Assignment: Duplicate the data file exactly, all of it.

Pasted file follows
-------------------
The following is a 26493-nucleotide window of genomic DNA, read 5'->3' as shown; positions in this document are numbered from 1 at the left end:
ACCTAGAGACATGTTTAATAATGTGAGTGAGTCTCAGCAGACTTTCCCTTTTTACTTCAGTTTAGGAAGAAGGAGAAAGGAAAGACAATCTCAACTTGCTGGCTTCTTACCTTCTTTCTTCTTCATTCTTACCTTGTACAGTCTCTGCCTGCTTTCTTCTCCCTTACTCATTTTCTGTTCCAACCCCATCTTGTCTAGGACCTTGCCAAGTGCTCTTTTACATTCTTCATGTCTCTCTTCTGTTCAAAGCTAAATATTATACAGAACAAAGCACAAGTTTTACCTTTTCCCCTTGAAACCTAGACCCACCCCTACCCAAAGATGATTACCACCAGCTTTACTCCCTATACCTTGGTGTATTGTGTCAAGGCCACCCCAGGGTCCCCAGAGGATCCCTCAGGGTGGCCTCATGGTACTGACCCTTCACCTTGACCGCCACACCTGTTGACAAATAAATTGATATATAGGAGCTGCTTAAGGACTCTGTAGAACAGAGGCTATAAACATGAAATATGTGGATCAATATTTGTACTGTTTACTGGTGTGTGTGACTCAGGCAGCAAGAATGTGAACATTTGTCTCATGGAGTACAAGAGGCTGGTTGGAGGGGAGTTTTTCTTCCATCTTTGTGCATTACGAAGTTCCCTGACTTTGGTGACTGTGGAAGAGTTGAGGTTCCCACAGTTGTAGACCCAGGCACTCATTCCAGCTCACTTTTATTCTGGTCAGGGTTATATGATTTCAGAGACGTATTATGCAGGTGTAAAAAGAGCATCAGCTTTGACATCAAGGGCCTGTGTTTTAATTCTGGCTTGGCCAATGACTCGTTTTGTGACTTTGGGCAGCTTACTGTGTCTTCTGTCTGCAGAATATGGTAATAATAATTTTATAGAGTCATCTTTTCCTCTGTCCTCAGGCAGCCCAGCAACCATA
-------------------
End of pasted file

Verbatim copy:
The following is a 26493-nucleotide window of genomic DNA, read 5'->3' as shown; positions in this document are numbered from 1 at the left end:
ACCTAGAGACATGTTTAATAATGTGAGTGAGTCTCAGCAGACTTTCCCTTTTTACTTCAGTTTAGGAAGAAGGAGAAAGGAAAGACAATCTCAACTTGCTGGCTTCTTACCTTCTTTCTTCTTCATTCTTACCTTGTACAGTCTCTGCCTGCTTTCTTCTCCCTTACTCATTTTCTGTTCCAACCCCATCTTGTCTAGGACCTTGCCAAGTGCTCTTTTACATTCTTCATGTCTCTCTTCTGTTCAAAGCTAAATATTATACAGAACAAAGCACAAGTTTTACCTTTTCCCCTTGAAACCTAGACCCACCCCTACCCAAAGATGATTACCACCAGCTTTACTCCCTATACCTTGGTGTATTGTGTCAAGGCCACCCCAGGGTCCCCAGAGGATCCCTCAGGGTGGCCTCATGGTACTGACCCTTCACCTTGACCGCCACACCTGTTGACAAATAAATTGATATATAGGAGCTGCTTAAGGACTCTGTAGAACAGAGGCTATAAACATGAAATATGTGGATCAATATTTGTACTGTTTACTGGTGTGTGTGACTCAGGCAGCAAGAATGTGAACATTTGTCTCATGGAGTACAAGAGGCTGGTTGGAGGGGAGTTTTTCTTCCATCTTTGTGCATTACGAAGTTCCCTGACTTTGGTGACTGTGGAAGAGTTGAGGTTCCCACAGTTGTAGACCCAGGCACTCATTCCAGCTCACTTTTATTCTGGTCAGGGTTATATGATTTCAGAGACGTATTATGCAGGTGTAAAAAGAGCATCAGCTTTGACATCAAGGGCCTGTGTTTTAATTCTGGCTTGGCCAATGACTCGTTTTGTGACTTTGGGCAGCTTACTGTGTCTTCTGTCTGCAGAATATGGTAATAATAATTTTATAGAGTCATCTTTTCCTCTGTCCTCAGGCAGCCCAGCAACCATA